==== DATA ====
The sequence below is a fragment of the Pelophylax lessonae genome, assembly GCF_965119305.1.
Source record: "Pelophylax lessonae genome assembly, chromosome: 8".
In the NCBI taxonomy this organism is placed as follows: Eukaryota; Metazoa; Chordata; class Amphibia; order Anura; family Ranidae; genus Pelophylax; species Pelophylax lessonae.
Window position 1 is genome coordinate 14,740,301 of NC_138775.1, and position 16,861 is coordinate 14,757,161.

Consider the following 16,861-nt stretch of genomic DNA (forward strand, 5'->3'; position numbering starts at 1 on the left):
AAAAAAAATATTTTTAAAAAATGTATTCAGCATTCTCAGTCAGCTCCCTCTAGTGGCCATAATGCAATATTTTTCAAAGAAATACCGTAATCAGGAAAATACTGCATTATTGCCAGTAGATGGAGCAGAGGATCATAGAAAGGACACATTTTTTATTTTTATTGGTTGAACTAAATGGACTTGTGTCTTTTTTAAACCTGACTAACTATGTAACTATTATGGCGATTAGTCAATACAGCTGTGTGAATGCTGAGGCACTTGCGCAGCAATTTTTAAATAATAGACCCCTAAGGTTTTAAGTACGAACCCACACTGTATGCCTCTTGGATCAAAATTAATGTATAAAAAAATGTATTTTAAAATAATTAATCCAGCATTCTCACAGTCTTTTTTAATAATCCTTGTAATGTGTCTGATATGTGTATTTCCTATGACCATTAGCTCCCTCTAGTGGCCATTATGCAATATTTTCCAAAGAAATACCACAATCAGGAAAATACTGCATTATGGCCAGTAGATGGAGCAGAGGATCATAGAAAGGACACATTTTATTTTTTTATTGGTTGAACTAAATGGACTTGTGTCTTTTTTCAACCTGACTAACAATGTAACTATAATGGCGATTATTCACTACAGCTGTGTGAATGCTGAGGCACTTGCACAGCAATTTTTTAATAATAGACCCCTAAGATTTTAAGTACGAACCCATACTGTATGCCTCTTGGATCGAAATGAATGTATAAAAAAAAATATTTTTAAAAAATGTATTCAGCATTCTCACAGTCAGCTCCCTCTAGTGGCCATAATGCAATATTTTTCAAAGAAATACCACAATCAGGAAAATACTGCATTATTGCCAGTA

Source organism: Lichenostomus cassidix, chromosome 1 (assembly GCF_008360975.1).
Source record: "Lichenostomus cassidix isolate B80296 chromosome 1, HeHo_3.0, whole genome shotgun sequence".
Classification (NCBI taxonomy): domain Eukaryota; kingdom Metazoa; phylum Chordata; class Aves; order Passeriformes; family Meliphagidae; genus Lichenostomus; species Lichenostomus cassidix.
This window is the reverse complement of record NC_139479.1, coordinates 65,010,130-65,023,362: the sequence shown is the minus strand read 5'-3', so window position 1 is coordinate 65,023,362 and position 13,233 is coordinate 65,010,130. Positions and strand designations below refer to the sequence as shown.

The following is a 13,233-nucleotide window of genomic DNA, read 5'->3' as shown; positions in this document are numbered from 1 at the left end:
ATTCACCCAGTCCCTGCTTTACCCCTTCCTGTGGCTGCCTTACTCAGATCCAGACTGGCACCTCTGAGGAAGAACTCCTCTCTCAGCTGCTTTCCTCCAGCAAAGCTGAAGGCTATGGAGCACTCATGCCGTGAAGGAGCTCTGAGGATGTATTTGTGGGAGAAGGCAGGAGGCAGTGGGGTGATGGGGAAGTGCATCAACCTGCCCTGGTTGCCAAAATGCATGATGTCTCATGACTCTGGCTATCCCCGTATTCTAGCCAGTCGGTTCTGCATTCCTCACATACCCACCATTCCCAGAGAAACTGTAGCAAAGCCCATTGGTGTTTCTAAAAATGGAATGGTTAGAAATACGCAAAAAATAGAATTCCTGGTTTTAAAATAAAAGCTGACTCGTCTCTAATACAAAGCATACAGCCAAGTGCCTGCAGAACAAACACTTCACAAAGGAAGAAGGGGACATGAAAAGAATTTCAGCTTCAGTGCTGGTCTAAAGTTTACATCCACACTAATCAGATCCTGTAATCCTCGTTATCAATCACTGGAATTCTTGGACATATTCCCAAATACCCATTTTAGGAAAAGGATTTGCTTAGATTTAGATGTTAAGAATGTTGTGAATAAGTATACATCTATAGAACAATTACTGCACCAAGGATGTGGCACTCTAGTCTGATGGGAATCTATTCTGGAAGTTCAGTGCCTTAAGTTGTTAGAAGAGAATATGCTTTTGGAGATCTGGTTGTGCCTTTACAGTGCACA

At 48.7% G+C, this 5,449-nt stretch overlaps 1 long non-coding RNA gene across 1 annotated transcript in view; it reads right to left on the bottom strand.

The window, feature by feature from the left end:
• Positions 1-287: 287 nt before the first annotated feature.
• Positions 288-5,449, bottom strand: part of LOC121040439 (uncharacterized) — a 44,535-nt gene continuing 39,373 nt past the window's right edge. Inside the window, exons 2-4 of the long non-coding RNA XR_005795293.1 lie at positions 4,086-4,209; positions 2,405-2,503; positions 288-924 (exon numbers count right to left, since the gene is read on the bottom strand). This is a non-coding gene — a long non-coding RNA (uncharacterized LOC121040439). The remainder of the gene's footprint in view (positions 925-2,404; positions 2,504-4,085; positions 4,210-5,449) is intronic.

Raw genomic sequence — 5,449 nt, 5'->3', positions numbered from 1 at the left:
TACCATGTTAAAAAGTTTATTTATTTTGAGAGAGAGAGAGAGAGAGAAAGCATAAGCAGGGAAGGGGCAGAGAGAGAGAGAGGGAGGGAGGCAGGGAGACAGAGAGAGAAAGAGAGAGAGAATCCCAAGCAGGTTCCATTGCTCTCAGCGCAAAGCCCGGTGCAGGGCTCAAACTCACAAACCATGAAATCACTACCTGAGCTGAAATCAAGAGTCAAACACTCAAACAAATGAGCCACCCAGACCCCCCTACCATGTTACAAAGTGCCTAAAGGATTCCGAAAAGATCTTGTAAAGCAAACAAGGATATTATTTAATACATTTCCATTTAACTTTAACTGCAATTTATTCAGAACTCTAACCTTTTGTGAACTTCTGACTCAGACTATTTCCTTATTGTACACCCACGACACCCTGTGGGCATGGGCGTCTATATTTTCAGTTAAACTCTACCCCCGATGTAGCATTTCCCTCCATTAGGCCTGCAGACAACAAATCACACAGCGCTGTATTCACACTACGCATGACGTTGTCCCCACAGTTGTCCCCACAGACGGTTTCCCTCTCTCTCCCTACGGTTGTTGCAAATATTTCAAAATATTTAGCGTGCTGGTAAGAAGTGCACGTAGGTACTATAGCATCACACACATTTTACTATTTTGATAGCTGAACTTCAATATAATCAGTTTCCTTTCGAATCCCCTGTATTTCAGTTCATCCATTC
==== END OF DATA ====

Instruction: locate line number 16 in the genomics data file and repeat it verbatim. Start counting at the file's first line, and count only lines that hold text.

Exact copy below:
• Positions 288-5,449, bottom strand: part of LOC121040439 (uncharacterized) — a 44,535-nt gene continuing 39,373 nt past the window's right edge. Inside the window, exons 2-4 of the long non-coding RNA XR_005795293.1 lie at positions 4,086-4,209; positions 2,405-2,503; positions 288-924 (exon numbers count right to left, since the gene is read on the bottom strand). This is a non-coding gene — a long non-coding RNA (uncharacterized LOC121040439). The remainder of the gene's footprint in view (positions 925-2,404; positions 2,504-4,085; positions 4,210-5,449) is intronic.